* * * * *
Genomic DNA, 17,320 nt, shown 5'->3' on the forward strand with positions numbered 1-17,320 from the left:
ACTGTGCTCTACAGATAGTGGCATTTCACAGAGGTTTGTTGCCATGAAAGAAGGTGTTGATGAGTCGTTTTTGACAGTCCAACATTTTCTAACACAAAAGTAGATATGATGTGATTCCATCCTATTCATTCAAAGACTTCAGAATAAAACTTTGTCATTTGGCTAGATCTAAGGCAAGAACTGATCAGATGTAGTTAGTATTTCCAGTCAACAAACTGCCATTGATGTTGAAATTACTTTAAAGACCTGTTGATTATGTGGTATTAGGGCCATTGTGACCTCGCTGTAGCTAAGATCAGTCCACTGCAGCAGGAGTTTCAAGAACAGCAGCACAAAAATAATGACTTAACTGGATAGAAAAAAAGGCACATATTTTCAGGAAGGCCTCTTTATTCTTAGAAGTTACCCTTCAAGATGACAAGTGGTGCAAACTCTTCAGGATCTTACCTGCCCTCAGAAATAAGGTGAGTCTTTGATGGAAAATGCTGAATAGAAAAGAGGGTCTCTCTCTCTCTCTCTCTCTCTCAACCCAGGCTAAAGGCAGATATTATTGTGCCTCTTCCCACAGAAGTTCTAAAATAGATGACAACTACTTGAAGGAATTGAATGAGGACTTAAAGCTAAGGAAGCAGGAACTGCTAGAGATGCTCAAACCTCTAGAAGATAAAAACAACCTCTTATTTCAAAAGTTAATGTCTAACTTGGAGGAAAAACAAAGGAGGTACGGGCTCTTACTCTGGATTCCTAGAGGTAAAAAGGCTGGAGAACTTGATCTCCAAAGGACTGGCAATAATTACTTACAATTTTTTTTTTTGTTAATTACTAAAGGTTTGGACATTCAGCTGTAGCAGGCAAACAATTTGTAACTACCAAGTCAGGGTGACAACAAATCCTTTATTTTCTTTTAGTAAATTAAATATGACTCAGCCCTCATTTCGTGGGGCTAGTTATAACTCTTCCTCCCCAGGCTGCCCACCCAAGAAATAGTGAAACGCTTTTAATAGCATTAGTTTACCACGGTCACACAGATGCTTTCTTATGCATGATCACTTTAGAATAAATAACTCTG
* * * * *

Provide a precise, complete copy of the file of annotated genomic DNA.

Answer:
Genomic DNA, 17,320 nt, shown 5'->3' on the forward strand with positions numbered 1-17,320 from the left:
ACTGTGCTCTACAGATAGTGGCATTTCACAGAGGTTTGTTGCCATGAAAGAAGGTGTTGATGAGTCGTTTTTGACAGTCCAACATTTTCTAACACAAAAGTAGATATGATGTGATTCCATCCTATTCATTCAAAGACTTCAGAATAAAACTTTGTCATTTGGCTAGATCTAAGGCAAGAACTGATCAGATGTAGTTAGTATTTCCAGTCAACAAACTGCCATTGATGTTGAAATTACTTTAAAGACCTGTTGATTATGTGGTATTAGGGCCATTGTGACCTCGCTGTAGCTAAGATCAGTCCACTGCAGCAGGAGTTTCAAGAACAGCAGCACAAAAATAATGACTTAACTGGATAGAAAAAAAGGCACATATTTTCAGGAAGGCCTCTTTATTCTTAGAAGTTACCCTTCAAGATGACAAGTGGTGCAAACTCTTCAGGATCTTACCTGCCCTCAGAAATAAGGTGAGTCTTTGATGGAAAATGCTGAATAGAAAAGAGGGTCTCTCTCTCTCTCTCTCTCTCTCAACCCAGGCTAAAGGCAGATATTATTGTGCCTCTTCCCACAGAAGTTCTAAAATAGATGACAACTACTTGAAGGAATTGAATGAGGACTTAAAGCTAAGGAAGCAGGAACTGCTAGAGATGCTCAAACCTCTAGAAGATAAAAACAACCTCTTATTTCAAAAGTTAATGTCTAACTTGGAGGAAAAACAAAGGAGGTACGGGCTCTTACTCTGGATTCCTAGAGGTAAAAAGGCTGGAGAACTTGATCTCCAAAGGACTGGCAATAATTACTTACAATTTTTTTTTTTGTTAATTACTAAAGGTTTGGACATTCAGCTGTAGCAGGCAAACAATTTGTAACTACCAAGTCAGGGTGACAACAAATCCTTTATTTTCTTTTAGTAAATTAAATATGACTCAGCCCTCATTTCGTGGGGCTAGTTATAACTCTTCCTCCCCAGGCTGCCCACCCAAGAAATAGTGAAACGCTTTTAATAGCATTAGTTTACCACGGTCACACAGATGCTTTCTTATGCATGATCACTTTAGAATAAATAACTCTG